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Australian payments fraud report suggests biometrics for customer authentication

 

The Australian Payments Network released its 2016 Australian Payments Fraud Data Report, which revealed that recent increases in card fraud have largely been driven by identity theft and large scale data breaches through malware or phishing attacks, according to a report by Sydney Morning Herald.

There number of transactions made using stolen card details more than doubled since 2011 to total $417.6 million in 2016.

The figure represented 78 percent of more than $530 million in total netted by fraudsters last year, according to the study.

The widespread adoption of chip technology has made it more difficult for criminals to operate in the face to face environment, the study said.

Australian Payments Network CEO Leila Fourie said the figures prove just how fast criminals had followed Australian consumers to online platforms, where spending is now growing five times faster than conventional retail spending.

“As Australia transitions towards even higher levels of online payments, customers and merchants need to increase security awareness,” Dr. Fourie said. “Australia is well-advanced in fraud prevention technology, thanks to the industry’s leading investment in [chip technology], tokenization and online customer authentication tools.”

Dr Fourie said “biometrics, geolocation and social media” could all be used in the roll-out of risk-based customer authentication.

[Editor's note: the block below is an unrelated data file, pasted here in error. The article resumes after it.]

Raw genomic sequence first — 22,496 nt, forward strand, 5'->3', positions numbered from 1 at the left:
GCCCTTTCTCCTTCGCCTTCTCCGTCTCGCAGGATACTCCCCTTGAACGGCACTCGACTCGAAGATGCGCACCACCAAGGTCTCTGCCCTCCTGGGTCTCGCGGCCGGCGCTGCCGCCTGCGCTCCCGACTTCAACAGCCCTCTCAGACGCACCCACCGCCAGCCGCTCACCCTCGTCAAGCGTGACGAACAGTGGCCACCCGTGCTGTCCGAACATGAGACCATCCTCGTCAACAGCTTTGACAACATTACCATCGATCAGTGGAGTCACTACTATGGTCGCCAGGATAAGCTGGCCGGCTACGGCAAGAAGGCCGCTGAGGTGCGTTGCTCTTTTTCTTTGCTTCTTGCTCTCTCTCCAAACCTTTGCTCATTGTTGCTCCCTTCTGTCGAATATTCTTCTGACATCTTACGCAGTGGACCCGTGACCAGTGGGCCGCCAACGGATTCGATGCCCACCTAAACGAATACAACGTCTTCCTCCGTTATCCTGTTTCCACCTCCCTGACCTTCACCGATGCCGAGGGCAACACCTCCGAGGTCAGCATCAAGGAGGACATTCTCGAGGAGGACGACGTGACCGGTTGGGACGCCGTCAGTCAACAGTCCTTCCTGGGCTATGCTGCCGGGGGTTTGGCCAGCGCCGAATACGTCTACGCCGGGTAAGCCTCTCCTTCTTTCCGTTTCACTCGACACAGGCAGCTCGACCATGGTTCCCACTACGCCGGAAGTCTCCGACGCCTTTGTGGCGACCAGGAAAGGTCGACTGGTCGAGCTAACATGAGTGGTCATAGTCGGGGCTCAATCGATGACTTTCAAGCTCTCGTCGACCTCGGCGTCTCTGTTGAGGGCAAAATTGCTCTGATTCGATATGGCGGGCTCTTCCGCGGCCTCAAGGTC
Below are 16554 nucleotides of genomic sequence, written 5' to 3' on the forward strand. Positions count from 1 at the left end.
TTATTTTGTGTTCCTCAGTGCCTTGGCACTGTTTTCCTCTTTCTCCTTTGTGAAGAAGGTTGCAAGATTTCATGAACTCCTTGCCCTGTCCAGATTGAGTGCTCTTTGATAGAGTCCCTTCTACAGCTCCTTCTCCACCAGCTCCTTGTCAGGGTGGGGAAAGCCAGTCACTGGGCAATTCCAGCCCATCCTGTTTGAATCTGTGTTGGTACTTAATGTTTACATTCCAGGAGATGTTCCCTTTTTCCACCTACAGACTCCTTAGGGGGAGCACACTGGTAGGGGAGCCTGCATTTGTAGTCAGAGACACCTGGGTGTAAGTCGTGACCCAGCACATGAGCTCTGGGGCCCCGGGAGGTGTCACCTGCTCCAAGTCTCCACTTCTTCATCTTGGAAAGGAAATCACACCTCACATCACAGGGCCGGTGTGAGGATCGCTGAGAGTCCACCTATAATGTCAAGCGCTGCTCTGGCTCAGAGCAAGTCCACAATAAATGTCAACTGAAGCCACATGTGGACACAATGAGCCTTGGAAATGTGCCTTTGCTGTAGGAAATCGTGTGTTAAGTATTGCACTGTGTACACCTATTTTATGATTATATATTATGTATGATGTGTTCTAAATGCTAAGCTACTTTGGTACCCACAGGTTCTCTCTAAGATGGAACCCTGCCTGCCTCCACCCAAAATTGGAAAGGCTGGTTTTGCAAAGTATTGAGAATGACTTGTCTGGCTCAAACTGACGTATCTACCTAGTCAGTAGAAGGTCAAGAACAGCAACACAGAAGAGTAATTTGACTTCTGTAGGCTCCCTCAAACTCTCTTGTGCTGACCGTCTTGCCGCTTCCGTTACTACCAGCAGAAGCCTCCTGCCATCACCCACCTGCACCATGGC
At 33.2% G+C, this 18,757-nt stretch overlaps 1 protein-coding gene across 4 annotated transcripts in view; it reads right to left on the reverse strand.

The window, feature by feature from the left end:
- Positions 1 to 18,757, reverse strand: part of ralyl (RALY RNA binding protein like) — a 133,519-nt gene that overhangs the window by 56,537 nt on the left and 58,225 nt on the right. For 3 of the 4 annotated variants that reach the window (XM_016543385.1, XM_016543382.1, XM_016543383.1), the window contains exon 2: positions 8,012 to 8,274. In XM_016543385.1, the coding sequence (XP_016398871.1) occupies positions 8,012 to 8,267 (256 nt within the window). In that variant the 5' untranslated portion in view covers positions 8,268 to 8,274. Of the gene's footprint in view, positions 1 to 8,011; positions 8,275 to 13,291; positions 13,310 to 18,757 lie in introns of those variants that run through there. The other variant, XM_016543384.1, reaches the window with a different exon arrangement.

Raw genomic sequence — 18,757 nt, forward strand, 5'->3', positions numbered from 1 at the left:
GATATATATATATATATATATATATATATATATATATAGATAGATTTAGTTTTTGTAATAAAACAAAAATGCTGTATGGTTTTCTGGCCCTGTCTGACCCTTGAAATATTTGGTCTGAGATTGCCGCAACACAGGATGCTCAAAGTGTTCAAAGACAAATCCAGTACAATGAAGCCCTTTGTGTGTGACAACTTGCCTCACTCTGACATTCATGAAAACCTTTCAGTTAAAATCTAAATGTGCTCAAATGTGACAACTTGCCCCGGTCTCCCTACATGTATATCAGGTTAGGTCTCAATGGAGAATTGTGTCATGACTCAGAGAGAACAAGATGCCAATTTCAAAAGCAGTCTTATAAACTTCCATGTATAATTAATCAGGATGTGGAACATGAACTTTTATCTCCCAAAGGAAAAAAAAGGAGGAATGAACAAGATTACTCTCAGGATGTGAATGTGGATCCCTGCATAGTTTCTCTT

The study estimates that by 2020, only 20 percent of transactions will involve the input of card details in internet browsers due to the growth of mobile wallets and advanced shopping carts.

Suzanne Steele, managing director of credit reporting agency Experian Australia, said it was vital that the industry moved “from a culture of remediation to one of prevention”.

“Fraud prevention approaches must be holistic, utilizing detection and prevention technologies that enable businesses to be nimble and reactive to emerging fraud threats, without impacting genuine customer experience,” Steele said.

Previously reported, Visa recently released its sponsored YouGov study that found that Australians are slowly accepting the idea of making payments via Internet of Things (IoT), as long as they can use biometrics for authentication.

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